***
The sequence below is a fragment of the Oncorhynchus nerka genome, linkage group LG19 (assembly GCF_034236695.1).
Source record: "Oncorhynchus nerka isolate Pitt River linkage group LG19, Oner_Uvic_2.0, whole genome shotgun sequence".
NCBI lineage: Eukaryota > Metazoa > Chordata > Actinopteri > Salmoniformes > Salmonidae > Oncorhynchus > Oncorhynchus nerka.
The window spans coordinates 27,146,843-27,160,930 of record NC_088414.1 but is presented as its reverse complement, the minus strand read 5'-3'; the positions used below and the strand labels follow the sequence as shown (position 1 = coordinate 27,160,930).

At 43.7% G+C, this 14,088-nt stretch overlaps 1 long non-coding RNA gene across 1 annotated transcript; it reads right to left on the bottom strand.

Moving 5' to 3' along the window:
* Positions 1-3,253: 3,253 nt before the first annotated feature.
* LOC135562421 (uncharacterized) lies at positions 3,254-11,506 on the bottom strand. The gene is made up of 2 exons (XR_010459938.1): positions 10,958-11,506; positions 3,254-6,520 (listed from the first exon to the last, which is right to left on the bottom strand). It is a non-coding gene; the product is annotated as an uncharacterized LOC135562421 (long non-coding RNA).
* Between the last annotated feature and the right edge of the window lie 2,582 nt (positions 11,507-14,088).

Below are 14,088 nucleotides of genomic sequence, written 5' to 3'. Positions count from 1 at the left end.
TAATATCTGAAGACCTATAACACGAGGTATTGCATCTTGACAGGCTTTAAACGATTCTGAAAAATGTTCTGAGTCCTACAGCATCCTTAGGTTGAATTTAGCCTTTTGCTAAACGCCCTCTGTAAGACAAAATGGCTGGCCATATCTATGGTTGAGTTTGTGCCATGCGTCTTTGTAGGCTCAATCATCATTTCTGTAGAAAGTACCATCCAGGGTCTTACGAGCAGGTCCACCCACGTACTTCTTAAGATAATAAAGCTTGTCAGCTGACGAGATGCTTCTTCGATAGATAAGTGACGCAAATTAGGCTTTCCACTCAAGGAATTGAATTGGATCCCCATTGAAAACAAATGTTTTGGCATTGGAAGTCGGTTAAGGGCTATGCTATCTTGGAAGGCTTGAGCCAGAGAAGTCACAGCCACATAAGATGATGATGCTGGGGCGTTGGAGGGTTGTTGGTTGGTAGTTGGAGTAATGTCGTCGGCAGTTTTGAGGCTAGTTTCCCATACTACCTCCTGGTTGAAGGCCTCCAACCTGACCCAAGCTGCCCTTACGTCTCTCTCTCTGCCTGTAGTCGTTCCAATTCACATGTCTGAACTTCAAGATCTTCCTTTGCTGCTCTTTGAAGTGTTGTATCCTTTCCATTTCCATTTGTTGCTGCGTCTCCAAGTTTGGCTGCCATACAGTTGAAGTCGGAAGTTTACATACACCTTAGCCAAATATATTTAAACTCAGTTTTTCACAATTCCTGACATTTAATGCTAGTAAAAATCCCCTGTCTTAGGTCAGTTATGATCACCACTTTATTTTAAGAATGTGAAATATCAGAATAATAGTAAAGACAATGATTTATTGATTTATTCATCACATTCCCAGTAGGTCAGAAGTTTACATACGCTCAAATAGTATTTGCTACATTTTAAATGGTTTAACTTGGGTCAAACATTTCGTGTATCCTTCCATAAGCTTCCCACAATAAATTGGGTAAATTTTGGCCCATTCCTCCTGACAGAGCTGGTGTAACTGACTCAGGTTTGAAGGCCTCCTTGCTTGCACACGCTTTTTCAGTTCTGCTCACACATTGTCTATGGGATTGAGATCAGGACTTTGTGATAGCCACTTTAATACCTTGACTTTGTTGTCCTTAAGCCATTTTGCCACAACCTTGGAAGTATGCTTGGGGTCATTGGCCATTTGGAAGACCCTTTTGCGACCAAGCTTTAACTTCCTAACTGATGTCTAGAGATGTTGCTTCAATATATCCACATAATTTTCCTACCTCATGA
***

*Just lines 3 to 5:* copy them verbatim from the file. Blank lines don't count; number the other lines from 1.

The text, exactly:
NCBI lineage: Eukaryota > Metazoa > Chordata > Actinopteri > Salmoniformes > Salmonidae > Oncorhynchus > Oncorhynchus nerka.
The window spans coordinates 27,146,843-27,160,930 of record NC_088414.1 but is presented as its reverse complement, the minus strand read 5'-3'; the positions used below and the strand labels follow the sequence as shown (position 1 = coordinate 27,160,930).

At 43.7% G+C, this 14,088-nt stretch overlaps 1 long non-coding RNA gene across 1 annotated transcript; it reads right to left on the bottom strand.